The gay vote?  Only 1.6 percent of the U.S. adult population is gay or lesbian.  This demographic is effectively irrelevant in a general election.  It makes far more electoral sense to target your voter recruitment efforts at the 98.4 percent of American adults who are not gay or lesbian.

The black vote in a "Ronald Reagan/Jack Kemp 'big tent' theory of politics"?  During Reagan's 1984 re-election, he received just 9 percent of the black vote – not at all different from the general trend since.  When Kemp ran with Bob Dole in 1996, they received just 12 percent of the black vote and 21 percent of the Hispanic vote.  But this didn't hurt their chances.  What killed the Dole/Kemp election bid was that they only got 46 percent of the White vote – the racial bloc that was 83 percent of all voters that year.

The Asian vote share in the 2012 presidential election was 24-fold smaller than the white vote.  Clearly not a place to focus your primary energies if you want to play race-based politics.

In the 2012 presidential election, just 10 percent of voters were Hispanic and 3 percent were Asian – 72 percent were white.  Why would you want to sacrifice the massive white constituency for the small Hispanic vote?  That is electoral suicide.

The following chart shows the percentage of each racial group voting for the Republican presidential candidate in each election since 1976 (data for Asians is only available after 1992).

It is clear that the GOP has far from a monopoly on the white vote.  Other than the Reagan re-election landslide in 1984, no more than 60 percent of the white vote has gone to the GOP – the average is less than 55 percent over these 10 elections.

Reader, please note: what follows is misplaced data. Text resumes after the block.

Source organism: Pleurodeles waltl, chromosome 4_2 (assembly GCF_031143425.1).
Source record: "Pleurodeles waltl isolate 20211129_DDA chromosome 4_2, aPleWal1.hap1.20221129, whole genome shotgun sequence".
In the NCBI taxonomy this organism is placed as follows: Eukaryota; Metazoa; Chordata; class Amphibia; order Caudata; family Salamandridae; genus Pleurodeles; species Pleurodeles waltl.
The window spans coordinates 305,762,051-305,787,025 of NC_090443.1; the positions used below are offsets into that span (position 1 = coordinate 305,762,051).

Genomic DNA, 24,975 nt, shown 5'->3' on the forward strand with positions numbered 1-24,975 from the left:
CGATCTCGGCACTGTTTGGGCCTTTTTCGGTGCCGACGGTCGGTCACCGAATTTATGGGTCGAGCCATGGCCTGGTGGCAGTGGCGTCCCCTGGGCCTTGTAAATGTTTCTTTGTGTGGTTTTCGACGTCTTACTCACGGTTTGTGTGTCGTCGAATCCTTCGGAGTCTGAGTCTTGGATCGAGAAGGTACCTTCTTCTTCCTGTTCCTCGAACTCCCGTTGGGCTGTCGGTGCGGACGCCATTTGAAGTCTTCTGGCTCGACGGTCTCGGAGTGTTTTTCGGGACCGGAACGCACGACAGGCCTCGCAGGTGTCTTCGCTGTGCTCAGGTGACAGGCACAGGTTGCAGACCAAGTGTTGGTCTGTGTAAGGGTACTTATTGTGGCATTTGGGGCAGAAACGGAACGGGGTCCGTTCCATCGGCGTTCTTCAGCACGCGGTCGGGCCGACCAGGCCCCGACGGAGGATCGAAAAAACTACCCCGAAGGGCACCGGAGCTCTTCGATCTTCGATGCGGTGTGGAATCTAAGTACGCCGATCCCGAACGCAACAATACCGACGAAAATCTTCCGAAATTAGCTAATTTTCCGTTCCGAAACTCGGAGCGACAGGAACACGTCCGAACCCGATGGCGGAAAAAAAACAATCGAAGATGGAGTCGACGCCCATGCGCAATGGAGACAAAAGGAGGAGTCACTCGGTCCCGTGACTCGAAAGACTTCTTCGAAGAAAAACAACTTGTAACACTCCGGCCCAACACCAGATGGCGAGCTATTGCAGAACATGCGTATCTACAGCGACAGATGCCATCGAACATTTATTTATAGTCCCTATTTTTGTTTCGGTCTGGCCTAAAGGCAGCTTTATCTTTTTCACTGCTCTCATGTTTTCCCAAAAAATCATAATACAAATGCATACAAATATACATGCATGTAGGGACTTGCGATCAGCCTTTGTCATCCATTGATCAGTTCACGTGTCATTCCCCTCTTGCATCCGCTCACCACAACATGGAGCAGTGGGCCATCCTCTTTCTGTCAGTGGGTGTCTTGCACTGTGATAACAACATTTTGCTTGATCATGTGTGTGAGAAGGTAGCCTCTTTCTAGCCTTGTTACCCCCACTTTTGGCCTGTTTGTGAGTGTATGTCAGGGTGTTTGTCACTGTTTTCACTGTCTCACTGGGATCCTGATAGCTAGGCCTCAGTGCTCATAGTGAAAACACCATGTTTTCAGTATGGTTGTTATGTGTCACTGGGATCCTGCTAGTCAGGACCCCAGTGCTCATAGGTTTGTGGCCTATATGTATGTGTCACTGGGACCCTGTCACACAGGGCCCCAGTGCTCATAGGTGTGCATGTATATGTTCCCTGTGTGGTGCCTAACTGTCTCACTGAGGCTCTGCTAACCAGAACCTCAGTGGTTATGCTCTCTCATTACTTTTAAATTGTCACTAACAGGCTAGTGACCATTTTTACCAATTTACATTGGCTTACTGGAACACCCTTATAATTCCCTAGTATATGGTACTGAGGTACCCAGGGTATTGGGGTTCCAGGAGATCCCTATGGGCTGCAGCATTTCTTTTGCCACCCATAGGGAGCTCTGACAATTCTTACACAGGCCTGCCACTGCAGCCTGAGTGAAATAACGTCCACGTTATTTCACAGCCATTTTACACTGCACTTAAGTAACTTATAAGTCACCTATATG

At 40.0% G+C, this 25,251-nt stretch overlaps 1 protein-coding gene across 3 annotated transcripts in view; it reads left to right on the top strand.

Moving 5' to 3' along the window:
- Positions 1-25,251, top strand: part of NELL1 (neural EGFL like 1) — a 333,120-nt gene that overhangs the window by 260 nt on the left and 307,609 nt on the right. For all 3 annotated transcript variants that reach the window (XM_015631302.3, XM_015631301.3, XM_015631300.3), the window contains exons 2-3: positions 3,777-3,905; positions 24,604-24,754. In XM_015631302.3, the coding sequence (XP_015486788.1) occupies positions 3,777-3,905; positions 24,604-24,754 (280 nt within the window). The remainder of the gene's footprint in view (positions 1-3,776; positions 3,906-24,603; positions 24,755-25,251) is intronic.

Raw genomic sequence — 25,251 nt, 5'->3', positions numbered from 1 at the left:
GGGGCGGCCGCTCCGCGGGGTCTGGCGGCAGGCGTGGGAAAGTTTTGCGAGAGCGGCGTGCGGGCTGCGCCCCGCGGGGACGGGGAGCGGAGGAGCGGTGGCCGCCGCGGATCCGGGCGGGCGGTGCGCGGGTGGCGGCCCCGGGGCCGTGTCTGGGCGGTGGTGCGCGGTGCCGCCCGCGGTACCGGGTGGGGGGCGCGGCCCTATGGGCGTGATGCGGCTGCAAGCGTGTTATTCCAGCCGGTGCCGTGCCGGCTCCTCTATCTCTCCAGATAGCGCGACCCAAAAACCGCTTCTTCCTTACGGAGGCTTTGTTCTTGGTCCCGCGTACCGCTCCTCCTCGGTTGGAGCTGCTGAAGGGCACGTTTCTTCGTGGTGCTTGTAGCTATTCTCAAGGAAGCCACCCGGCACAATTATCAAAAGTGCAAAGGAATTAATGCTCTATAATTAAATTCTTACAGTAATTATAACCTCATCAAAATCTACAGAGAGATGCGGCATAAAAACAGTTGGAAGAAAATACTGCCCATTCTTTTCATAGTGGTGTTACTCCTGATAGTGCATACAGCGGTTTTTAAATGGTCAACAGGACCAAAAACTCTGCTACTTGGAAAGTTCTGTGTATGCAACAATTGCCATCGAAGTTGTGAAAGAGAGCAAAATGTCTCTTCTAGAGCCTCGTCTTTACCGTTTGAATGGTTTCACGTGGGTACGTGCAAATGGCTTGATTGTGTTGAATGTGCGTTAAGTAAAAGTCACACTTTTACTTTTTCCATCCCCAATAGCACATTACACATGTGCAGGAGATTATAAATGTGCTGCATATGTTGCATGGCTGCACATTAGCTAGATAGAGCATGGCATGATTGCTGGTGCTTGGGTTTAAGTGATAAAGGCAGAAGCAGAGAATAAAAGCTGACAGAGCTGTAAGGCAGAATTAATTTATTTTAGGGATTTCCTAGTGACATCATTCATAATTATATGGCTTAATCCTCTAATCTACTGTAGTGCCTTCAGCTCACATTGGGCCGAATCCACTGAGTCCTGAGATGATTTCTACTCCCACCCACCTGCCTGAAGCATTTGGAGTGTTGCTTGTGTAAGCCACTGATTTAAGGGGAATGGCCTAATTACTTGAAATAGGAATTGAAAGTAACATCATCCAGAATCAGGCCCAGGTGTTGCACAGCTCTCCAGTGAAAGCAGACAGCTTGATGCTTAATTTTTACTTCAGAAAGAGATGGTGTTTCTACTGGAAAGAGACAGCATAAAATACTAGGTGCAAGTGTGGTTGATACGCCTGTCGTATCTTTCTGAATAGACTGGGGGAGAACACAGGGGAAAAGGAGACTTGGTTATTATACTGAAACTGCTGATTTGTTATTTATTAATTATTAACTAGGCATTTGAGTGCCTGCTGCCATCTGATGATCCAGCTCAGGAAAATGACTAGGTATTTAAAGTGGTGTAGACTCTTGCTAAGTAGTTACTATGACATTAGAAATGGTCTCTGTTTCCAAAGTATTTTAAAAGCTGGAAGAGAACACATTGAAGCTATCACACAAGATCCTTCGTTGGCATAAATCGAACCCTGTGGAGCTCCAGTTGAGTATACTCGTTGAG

In other words, the Republican establishment is concerned about increasing the share of the tiny Hispanic vote which it has never done particularly well with, and yet apparently unconcerned about not losing – or failing to build – the white vote which barely votes for it in a majority.

George W. Bush lost the popular vote in 2000 because he carried just 55 percent of the white vote, the racial group that made up 81 percent of all those who voted in that election.  He received 35 percent of the Hispanic vote and 41 percent of the Asian vote, but they were only 7 percent and 2 percent, respectively, of all voters.  The expression "cutting off the nose to spite the face" comes to mind.

In the 1992 and 1996 elections, Clinton received essentially the same percentage of the white vote as did his Republican challengers.  Carter and Ford were also effectively tied for the white vote during the 1976 election.  Obama got 43 percent of the white vote against McCain and almost 40 percent against Romney.  In both elections, almost three quarters of the total vote was by whites.

Want to win presidential elections if you are a Republican?  Look toward building the white vote.  The best way to do this is not to have policies that discriminate against whites via promoting rule-of-law violations by minorities.